It’s rare that your first band is the one that catapults you to a beach on Hawaii, a penthouse on the Upper East Side or a front-row seat at Kanye’s next album launch / fashion show / celebration of all-things-Kanye.
Instead, most musicians try on bands like you try on jackets in the H&M changing room, discarding a few until it starts to feel right.
Bossy Love might be a boxfresh concern, but it already feels right.
The Glasgow-based duo of Amandah Wilkinson (ex of Aussie indie-pop outfit Operator Please) and John Baillie Jnr (ex of hug-loving noiseniks Dananananaykroyd) have combined forces to form a stomping, groove-laden pop-funk machine with the kind of killer hooks that could lay waste to the charts.
Since the release of their Holidates mixtape in late 2014 they’ve built a small but loyal fanbase, and expectations are high for more of their dazzling, savvy, RnB-inflected pop, which has echoes of TLC and Grimes in Wilkinson’s smooth vocal delivery, backed by Baillie Jnr’s bass-heavy yet nuanced production.
Much has already been made of their day jobs (“mechanical scientist” and “barbecue restaurateur”) but we caught up with Amandah between all the data, charcoal and synths to find out how they approach Bossy Love, and what’s next.
Like most other listeners, we first heard Bossy Love thanks to the free Holidates mixtape, which felt like a complete breath of fresh air. Were you happy with the reaction to it?
“Cheers! We didn’t really have a plan when it came to the mixtape, we kinda just put together all the bits and pieces we were working on and put it online. We were surprised with the reaction mainly and pretty happy that a few people managed to hear it.
“It was when I had just moved to Glasgow after travelling and living in a bunch of places around the world, so a lot of the songs are based around transition and movement.”
You’ve both been in bands before, but Bossy Love feels like something totally new. Did you see it that way or is it more of an evolution for you?
“I had no idea where I was going to end up after my last band, I knew I’d definitely continue to write and make music and in the beginning Bossy Love was born as a solo project.
“John and I had worked together on and off for years – so when I settled in the UK I called him to do production on some songs I had and it worked and then it was pretty obvious he was a supposed to be part of it and we were supposed to write and work together.”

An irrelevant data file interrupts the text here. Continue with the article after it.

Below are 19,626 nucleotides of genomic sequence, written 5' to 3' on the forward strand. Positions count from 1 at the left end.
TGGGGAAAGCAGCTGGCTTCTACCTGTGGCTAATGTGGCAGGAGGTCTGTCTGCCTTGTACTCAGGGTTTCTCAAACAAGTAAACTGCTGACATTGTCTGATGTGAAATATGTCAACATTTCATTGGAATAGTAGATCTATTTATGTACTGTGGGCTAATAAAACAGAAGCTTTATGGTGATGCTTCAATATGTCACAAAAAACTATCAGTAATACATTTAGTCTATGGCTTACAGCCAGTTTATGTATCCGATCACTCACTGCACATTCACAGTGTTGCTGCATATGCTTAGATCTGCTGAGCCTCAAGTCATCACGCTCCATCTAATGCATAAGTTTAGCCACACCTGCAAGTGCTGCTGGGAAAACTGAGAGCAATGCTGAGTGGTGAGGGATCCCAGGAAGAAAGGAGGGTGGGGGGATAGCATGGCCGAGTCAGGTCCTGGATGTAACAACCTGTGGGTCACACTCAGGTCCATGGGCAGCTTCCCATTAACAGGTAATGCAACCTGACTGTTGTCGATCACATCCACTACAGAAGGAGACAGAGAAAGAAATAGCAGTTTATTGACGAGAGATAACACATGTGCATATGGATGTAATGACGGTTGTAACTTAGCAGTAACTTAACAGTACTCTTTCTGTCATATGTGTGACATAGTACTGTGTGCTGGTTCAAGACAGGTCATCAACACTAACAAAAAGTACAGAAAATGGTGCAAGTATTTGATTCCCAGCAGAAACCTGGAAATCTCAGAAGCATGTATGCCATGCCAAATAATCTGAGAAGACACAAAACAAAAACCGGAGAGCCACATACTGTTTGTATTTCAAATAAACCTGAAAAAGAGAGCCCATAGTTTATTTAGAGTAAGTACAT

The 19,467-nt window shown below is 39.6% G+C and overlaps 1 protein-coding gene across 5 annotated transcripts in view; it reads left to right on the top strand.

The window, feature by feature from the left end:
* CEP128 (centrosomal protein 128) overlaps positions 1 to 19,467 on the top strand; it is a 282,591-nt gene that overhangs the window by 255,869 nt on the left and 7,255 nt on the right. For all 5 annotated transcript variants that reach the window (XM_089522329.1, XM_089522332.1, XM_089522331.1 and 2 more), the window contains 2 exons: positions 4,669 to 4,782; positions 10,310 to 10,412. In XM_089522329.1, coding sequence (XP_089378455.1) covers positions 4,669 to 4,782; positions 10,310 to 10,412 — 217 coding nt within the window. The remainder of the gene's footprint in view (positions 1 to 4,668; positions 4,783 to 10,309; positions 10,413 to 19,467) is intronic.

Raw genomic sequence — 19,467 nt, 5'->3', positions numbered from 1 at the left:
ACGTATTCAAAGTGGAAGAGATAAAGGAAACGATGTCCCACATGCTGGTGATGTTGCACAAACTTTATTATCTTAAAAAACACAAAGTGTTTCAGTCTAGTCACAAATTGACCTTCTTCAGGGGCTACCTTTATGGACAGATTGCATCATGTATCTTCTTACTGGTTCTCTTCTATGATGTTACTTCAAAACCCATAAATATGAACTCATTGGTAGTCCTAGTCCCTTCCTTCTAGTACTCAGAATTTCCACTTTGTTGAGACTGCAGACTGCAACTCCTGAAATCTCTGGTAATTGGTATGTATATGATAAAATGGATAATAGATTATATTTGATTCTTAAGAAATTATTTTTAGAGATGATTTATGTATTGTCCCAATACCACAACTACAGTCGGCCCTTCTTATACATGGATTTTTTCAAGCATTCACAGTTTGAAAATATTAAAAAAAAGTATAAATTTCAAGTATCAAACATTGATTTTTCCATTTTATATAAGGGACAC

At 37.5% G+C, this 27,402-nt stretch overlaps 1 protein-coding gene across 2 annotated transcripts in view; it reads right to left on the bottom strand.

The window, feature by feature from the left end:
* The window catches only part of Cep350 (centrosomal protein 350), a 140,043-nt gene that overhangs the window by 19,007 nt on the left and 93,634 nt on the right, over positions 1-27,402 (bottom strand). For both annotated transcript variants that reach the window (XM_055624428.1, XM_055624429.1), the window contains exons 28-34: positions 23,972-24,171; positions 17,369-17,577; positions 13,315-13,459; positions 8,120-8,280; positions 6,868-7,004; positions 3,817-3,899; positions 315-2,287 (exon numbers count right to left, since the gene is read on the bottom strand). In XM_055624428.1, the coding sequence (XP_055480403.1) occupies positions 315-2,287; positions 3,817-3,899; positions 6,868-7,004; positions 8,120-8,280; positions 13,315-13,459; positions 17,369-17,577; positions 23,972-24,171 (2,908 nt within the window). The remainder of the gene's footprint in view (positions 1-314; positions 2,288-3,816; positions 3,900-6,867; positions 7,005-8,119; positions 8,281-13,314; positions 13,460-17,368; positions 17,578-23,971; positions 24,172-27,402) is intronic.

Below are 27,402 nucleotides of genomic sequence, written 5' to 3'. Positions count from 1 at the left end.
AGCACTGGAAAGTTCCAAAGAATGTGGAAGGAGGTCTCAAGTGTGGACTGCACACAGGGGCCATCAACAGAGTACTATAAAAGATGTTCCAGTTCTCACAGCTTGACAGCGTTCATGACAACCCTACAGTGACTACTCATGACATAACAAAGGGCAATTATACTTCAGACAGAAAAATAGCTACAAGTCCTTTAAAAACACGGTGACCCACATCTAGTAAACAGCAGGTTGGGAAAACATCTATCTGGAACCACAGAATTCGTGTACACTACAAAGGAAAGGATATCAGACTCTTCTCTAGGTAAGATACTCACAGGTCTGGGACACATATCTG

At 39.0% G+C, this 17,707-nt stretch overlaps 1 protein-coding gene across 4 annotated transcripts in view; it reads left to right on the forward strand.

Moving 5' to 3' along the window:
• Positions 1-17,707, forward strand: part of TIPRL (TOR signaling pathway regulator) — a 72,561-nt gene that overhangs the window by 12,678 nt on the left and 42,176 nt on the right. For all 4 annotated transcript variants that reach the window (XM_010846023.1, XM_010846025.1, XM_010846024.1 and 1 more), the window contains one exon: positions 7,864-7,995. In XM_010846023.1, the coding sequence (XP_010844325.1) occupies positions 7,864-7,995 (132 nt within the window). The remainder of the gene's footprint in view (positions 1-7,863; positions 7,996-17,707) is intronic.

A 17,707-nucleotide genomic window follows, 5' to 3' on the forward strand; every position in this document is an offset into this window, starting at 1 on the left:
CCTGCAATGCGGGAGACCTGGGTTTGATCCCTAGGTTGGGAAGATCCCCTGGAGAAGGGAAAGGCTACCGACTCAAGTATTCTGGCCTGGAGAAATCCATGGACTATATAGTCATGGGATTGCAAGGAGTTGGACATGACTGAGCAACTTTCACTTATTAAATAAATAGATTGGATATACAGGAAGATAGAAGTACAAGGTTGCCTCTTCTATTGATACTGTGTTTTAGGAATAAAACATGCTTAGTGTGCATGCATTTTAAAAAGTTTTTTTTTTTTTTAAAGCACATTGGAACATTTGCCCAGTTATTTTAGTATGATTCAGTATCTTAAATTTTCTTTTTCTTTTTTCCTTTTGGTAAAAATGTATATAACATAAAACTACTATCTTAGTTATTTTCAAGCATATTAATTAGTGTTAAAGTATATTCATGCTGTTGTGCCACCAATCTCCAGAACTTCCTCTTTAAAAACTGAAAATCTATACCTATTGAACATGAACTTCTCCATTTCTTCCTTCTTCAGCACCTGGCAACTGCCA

What’s your approach to songwriting and production? Do you collaborate from the start or keep it separate?
“It works in so many different ways. Sometimes John will have beats, sometimes I will write a shell of a song, just kinda sparks from things here and there. Sometimes when we are just hanging out and listening to snippets, a whole song can happen. We don’t really have a specific way of doing things.”
There seems to be a whole range of influences from ’80s pop to ’90s RnB and hip hop in your music, but who are your musical heroes?
“I love a lot of artists for their genius production as well as writing, but musical heroes as artists are Lisa Lisa & The Cult Jam, Janet Jackson, Robyn, and The Knife.”
How do you juggle Bossy Love with your day jobs at the moment? Do you see that changing?
“Like everything we make time to do the things we do, at this point in time it’s necessary to have a day job and I’m lucky enough to have a flexible work place where they understand what I’m doing!
“Who knows [about that changing]? I think so though.”
What’s the story behind the name? Will you ever consider a split-release with Tuff Love? Or Courtney Love?
“I wanted something that was a mix of sweet / sinister – happy / sad – nice and mean. Somewhere balanced like that.
“Imagine one of those collabs?! That would be wild! And yes, considering one of the first songs I ever learnt on the guitar was ‘Celebrity Skin’.”
How is 2016 shaping up for you? Any festivals on the horizon yet?
“It’s good! Plenty of shows and festivals happening.”
Do you have plans to release any more new music in 2016? How is that shaping up?
“There’s a brand new single coming very (very) soon!”
Your sound has the potential to take off in a major way. Would you embrace the popstar lifestyle if it did happen, or stay all secret and mysterious?
“I think you just gotta surrender with whatever is happening and go with it!”
Bossy Love support Errors at La Belle Angele in Edinburgh on Saturday (5 March).